How to Create Custom Transitions

How to Create Custom Transitions

Want to make your next Pinnacle Studio production really stand out? In this tutorial we’ll show you how you can create custom transitions, like horizontal and vertical wipes, that whip, fly or zoom between scenes. You will learn how to use a PNG shape as a transition by using keyframes and effects to add movement and animation. You will also how to use the Split Screen template creator to design your own custom transitions that can be saved and used in future projects.

Download a printable copy of the written tutorial and sample transition files to follow along with the video.

Thanks for watching! We hope you found this tutorial helpful and we would love to hear your feedback in the Comments section below. And don’t forget to visit our social media pages and show us what you’ve learned by sharing your photos, videos and creative projects with us.

How to Create Custom Transition Wipes

With Pinnacle Studio, you can get creative by making your own custom transitions via a number of different methods. Once you learn this technique that involves keyframing, effects and the Split Screen Template Creator, you will see that you have endless creative options to make your video projects look and feel completely original. If you want to follow along step-by-step with the directions below, make sure to download the sample PNG transition files before you get started.

Here’s the PNG file that we used to create the first transition. You’ll notice that it has a transparent background, as indicated by the checkerboard background. You can create your own transitions like this using other shapes and images you find online, or you can create your own using a graphics program like CorelDRAW.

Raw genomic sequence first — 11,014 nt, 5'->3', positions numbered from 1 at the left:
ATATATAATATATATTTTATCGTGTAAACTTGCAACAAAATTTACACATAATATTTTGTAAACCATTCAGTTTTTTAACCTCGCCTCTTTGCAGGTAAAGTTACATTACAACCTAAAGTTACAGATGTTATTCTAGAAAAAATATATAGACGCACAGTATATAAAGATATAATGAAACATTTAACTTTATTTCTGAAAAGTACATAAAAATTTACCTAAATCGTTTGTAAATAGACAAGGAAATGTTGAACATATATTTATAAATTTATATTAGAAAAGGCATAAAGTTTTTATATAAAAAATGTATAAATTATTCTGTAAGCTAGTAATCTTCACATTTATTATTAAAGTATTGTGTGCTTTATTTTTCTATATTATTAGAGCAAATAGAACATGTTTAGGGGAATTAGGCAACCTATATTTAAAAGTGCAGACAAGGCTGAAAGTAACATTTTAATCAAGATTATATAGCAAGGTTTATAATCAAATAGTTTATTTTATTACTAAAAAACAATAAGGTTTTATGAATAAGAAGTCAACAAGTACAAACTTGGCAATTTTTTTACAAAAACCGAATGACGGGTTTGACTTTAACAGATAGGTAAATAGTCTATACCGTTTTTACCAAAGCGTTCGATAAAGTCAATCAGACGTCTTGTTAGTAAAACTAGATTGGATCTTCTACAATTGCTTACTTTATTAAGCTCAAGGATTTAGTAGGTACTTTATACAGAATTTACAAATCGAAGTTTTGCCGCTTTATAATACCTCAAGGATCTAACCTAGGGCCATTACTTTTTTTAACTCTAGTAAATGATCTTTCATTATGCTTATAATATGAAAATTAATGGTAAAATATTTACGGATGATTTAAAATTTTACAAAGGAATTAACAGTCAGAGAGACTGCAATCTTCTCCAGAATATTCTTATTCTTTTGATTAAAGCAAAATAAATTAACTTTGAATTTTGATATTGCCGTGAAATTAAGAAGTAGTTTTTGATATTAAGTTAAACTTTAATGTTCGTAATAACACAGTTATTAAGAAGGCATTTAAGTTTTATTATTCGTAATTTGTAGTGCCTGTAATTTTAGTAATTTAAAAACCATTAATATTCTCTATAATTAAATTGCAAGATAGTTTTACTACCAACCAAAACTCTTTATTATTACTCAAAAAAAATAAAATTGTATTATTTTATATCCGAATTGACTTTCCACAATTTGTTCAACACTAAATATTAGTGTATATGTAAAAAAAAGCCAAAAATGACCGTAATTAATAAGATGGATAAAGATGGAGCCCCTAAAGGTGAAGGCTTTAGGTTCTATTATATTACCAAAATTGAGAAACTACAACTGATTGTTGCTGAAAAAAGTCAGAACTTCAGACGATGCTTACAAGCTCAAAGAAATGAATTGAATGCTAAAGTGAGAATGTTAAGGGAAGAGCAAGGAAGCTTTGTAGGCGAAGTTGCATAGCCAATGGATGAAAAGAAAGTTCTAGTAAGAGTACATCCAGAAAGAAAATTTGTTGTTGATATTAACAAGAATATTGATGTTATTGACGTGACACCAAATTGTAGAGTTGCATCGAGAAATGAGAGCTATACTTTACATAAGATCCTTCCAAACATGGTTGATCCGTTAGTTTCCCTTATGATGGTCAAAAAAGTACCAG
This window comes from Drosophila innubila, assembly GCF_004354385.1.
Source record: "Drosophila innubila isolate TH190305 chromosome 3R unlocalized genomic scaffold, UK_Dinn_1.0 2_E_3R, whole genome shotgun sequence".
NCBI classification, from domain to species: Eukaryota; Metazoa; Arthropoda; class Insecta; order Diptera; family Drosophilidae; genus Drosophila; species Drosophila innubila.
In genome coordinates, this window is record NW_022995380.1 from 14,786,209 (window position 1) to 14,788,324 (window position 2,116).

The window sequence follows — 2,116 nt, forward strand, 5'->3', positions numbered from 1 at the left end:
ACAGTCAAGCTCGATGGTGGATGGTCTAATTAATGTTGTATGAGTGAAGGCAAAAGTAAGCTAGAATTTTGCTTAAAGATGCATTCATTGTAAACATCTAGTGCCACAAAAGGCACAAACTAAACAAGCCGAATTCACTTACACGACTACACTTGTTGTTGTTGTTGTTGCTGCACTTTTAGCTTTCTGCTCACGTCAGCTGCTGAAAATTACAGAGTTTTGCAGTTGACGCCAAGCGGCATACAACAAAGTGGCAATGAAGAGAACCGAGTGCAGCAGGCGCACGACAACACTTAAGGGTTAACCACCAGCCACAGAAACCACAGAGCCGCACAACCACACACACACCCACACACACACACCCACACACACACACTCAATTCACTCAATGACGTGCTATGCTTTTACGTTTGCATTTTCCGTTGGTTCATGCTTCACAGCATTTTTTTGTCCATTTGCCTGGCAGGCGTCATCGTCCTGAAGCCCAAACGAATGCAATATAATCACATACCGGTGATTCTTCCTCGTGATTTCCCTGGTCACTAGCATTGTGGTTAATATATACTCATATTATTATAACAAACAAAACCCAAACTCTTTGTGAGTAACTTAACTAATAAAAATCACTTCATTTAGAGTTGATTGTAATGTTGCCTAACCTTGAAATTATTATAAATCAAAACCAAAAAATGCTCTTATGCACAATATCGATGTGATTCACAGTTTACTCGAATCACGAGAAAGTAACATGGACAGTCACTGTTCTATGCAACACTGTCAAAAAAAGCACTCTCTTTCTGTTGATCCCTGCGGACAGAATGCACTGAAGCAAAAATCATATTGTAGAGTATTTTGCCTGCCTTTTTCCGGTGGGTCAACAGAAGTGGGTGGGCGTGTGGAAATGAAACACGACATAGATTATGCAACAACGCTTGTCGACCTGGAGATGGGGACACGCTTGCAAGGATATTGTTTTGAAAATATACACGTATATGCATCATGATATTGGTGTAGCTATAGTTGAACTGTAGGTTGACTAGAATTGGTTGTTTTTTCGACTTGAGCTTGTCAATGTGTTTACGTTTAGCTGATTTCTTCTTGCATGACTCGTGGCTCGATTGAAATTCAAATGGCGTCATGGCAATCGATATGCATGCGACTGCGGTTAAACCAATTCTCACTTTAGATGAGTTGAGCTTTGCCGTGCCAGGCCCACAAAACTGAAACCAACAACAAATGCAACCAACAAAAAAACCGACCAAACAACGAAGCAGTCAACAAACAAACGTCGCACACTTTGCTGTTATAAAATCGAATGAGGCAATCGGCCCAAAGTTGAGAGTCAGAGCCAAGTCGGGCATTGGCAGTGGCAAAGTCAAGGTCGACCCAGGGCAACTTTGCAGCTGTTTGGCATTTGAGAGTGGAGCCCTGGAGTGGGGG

Set Up

Create a new Project Bin for your project. Import or drag and drop the 2 transition files you downloaded into the project bin, along with the video clips you would like to use.

Make sure that the resolution of the transition image is at least the size of your project to avoid the image appearing pixelated.

Note: you can set your project size by clicking on the Timeline Settings icon on the left of the Timeline toolbar.

We want the transition image to wipe over the video clips, so place your video clips on A/V Track 2, and the 2 transition files on A/V Track 1.

How to Animate the Transitions

We want to have our transition image move from left to right and completely fill the Timeline preview window at the exact point where the first clip ends and the second begins. To do this:

  • Position the timeline scrubber at the point where the first clip ends, and second clip begins.
  • Click on the Editor tab > Properties.
  • Click the Turn on/off keyframing icon beside Horizontal in the Position section. This will add the first position keyframe.

  • Press Shift + Z twice to skip back 20 frames then drag the horizontal position to the left until the transition image is no longer showing in the Timeline preview window.
  • Now skip ahead 40 frames by pressing Shift + X four times then drag the horizontal position to the right until the transition image disappears again.

You might notice that when we added our first keyframe, Pinnacle Studio automatically created a header keyframe at the start of the clip with the same value as the first keyframe, so at the moment our wipe isn’t working correctly. We just need to copy the value of the left-hand (2nd) keyframe to the header keyframe, so our transition image stays offscreen until the playhead hits the left-hand keyframe.

In this example, the horizontal position of the left-hand keyframe is -123.4. Drag the position scrubber back to the header keyframe, represented by a left arrow. Now enter the same value, -123.4, in the horizontal position.

If you want the transition to wipe vertically rather than horizontally, follow the same steps as above but using the vertical position instead. You can also make the transition move diagonally, by adding keyframes to both the horizontal and vertical position at the same time.

Customizing Transitions with Effects

We can also use effects to further customize how the transition image is displayed, and use keyframing on the effects, rather than on the Position parameter of the transition image.